Hollywood often stereotypes newly divorced men as living their best life and enjoying their newfound freedom. This portrayal of an unaffected divorced man has also been reinforced culturally in our society, where men are often told to not wear their hearts on their sleeves to uphold the traditional construct of masculinity (Cocoran, 1997). Men who demonstrate their emotions — such as grief — vulnerably is often seen as weak and incompetent.
Due to the social stigma of male emotional expression, men going through divorce tend to experience a greater sense of loneliness and alienation from people around them (Scourfield & Evans, 2015).
Men are less likely to reach out for help.
According to Vukalovich & Caltabiano (2008), men are less likely to seek help for the emotional and psychological distresses arising from divorce. There is often an unspoken fear and insecurity among divorced men, “in the light of socialization and societal expectation” where men are expected to be rational and impermissible to demonstrate intense emotions (Baum, 2004). Moreover, common societal perceptions of male sex role tend to highlight self-sufficiency, independent problem-solving and emotional inhibition, which sets up a mental barrier for men to seek help and support, especially on the emotional front. These unhealthy messages can greatly contribute to the reluctance of men going through divorce, whether it is to seek psychological support through counselling or simply confide in a friend.
One possible repercussion is that men tend to skip the grieving process and bottle up their distress, which has the potential to develop into a serious condition such as in massive depression and anxiety attacks. Grieving, or rather, the “permission” to grief, is a crucial emotional process for anyone going through a traumatic life event such as divorce to undergo, especially when it is considered one of the most stressful things anyone can experience (Fasching, 2011). Men must be given the permission, whether implicitly or explicitly, to grieve without judgement.
Brad Pitt, in an interview conducted by The Telegraph (2017) after his split from Angelina Jolie, shared about his “emotional trauma” which had plunged him into deep sadness. He also revealed that he had spent 6 weeks at a friend’s house after the divorce simply because he was “too sad” to go home. It seems like even Hollywood stars are not exempt from feeling down and out after experiencing such an unfortunate and tragic life event.
Men do miss their children… very much.
Fathers are usually not the primary caretaker, though this trend may be shifting (Shapiro & Lambert, 1999). Mothers are the ones who tend to receive care and control rights of their children while fathers will only have scheduled access right. Although fathers may be less involved in caring for their children directly than mothers, this does not lessen the pain of the separation experienced by both parties. Fathers may still experience great emotional losses since the affirmation of their parental identify that comes from living with the children will be challenged (Clulow, 1990). Personally, I have seen and heard of many fathers who have cried and grieved over the loss of the emotional and relational attachment from their children in private.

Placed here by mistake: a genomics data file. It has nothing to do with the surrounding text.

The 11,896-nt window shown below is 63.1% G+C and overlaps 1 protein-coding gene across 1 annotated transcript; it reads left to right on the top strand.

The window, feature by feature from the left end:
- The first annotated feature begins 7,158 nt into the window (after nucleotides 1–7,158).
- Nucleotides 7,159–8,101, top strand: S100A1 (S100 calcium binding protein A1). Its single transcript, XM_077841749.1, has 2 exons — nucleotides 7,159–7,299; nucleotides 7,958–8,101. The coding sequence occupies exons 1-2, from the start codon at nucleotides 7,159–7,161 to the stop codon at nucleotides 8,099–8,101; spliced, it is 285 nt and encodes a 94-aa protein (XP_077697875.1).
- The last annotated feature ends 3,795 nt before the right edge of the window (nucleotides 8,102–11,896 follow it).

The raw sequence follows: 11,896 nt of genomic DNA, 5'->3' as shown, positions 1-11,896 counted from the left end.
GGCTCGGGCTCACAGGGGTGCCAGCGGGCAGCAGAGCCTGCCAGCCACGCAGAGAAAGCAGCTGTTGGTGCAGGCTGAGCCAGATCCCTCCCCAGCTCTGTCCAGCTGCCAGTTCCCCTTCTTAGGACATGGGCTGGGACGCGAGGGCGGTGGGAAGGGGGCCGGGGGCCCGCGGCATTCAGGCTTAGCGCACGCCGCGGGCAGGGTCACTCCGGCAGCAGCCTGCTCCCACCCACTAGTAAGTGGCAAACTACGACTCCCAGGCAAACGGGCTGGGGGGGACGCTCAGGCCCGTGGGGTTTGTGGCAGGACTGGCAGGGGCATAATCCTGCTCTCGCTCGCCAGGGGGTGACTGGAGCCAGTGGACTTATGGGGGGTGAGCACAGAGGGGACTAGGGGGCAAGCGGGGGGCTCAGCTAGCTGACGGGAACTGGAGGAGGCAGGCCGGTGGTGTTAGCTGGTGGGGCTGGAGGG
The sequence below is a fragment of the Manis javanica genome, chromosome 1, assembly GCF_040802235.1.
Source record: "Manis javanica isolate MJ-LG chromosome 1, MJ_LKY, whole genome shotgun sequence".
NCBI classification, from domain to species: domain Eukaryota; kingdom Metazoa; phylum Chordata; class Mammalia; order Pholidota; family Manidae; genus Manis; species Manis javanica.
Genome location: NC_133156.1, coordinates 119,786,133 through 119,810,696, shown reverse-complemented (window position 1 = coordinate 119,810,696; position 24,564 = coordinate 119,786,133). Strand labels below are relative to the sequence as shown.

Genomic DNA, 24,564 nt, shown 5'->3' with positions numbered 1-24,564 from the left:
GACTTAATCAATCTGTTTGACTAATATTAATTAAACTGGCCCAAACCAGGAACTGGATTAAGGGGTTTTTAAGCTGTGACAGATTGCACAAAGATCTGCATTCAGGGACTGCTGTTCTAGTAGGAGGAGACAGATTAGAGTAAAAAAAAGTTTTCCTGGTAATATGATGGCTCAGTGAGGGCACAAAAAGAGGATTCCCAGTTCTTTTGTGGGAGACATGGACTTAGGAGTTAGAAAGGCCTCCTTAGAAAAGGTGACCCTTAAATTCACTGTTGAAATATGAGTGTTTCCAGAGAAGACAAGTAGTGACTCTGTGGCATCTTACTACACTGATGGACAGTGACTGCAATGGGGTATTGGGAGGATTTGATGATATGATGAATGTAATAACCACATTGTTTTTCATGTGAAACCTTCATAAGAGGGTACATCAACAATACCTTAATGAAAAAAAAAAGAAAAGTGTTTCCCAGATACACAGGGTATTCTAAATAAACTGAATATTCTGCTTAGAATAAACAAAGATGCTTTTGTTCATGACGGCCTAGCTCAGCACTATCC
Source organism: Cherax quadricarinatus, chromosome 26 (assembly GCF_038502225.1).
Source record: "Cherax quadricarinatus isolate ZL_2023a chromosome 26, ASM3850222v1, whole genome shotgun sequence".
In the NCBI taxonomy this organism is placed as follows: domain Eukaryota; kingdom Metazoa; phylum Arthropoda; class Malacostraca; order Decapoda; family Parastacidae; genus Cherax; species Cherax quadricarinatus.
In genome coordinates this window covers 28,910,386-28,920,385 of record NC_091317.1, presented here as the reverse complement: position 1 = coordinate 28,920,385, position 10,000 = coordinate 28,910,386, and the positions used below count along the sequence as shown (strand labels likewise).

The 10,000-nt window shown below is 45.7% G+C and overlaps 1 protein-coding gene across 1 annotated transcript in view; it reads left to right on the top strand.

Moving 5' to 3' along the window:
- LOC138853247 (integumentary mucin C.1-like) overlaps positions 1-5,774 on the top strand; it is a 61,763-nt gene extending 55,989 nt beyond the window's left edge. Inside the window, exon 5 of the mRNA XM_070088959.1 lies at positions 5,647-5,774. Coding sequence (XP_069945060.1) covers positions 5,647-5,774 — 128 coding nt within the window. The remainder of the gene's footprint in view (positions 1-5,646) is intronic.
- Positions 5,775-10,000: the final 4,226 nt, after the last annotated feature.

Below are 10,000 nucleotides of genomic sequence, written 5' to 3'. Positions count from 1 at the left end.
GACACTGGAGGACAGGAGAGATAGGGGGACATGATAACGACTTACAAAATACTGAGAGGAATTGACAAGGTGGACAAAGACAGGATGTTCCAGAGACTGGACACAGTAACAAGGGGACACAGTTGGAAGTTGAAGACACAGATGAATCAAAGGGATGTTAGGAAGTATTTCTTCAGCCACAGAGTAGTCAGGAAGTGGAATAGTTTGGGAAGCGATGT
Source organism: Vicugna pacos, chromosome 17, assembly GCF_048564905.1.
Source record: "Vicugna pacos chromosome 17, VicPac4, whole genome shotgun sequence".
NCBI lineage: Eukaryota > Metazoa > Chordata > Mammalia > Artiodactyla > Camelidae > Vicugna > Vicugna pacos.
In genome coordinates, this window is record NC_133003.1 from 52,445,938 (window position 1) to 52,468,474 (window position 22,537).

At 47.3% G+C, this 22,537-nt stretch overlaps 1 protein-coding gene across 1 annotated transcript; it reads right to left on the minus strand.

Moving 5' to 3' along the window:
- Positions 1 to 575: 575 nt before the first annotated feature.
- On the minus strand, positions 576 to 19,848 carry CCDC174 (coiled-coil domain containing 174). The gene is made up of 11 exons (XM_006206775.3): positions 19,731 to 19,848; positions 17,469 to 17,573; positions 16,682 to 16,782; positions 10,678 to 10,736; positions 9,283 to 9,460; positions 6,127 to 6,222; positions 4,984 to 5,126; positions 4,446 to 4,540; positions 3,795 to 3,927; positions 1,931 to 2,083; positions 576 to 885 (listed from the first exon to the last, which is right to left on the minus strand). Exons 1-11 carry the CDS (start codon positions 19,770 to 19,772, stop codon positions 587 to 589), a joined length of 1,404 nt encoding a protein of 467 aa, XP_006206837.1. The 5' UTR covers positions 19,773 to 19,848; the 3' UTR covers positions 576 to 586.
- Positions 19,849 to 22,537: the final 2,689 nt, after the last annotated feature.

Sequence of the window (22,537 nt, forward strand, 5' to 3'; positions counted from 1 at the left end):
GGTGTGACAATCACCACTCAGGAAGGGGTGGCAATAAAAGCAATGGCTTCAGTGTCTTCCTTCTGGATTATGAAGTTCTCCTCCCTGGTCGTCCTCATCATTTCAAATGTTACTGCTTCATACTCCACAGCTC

Men and women may not necessarily mourn their losses in the same ways (Fasching, 2011). These may give rise to stereotypical viewpoints of how men tend to be nonchalant whereas women are more aggrieved. The reality is this: Divorce is tough on both men and women at many levels. There is no winner when both parties are going through such a difficult life event.
As friends, family members and colleagues — let us extend our empathy and care readily to both men and women who are going through divorce. They deserve our sympathy and should feel safe in the manner which they choose to grieve in.
Written by: Yap Ching Keong, Counsellor, Fei Yue Community Services
BAUM, N. 2004. On helping divorces men to mourn their losses. American Journal of Psychotherapy, 58(2):174-185.
Clulow, C. (1990). Divorce as bereavement: Similarities and differences. Family and Conciliation Courts Review, 18(1), 19-22.
CORCORAN, K.O. 1997. Psychological and emotional aspects of divorce. [Online] Available: http://www.mediate.com/articles/psych.cfm [Accessed 03/03/2021].
Fasching, H. P. (2011). Divorce: Gender differences in mourning the loss of a marriage. Alliant International University, San Francisco Bay.
SCOURFIELD, J. & EVANS, R. 2015. Why might men be more at risk of suicide after a relationship breakdown? Sociological insights. American Journal of Men’s Health, 9(5):380-384.
Shapiro, A. & Lambert, J. (1999). Longitudinal effects of divorce on the quality of the father-child relationship and on fathers’ psychological well-being. Journal of Marriage and the Family, 61, 397-408.
VUKALOVICH, D. & CALTABIANO, N. 2008. The effectiveness of a community group intervention program on adjustment to separation and divorce. Journal of Divorce & Remarriage, 48(3/4):145-186.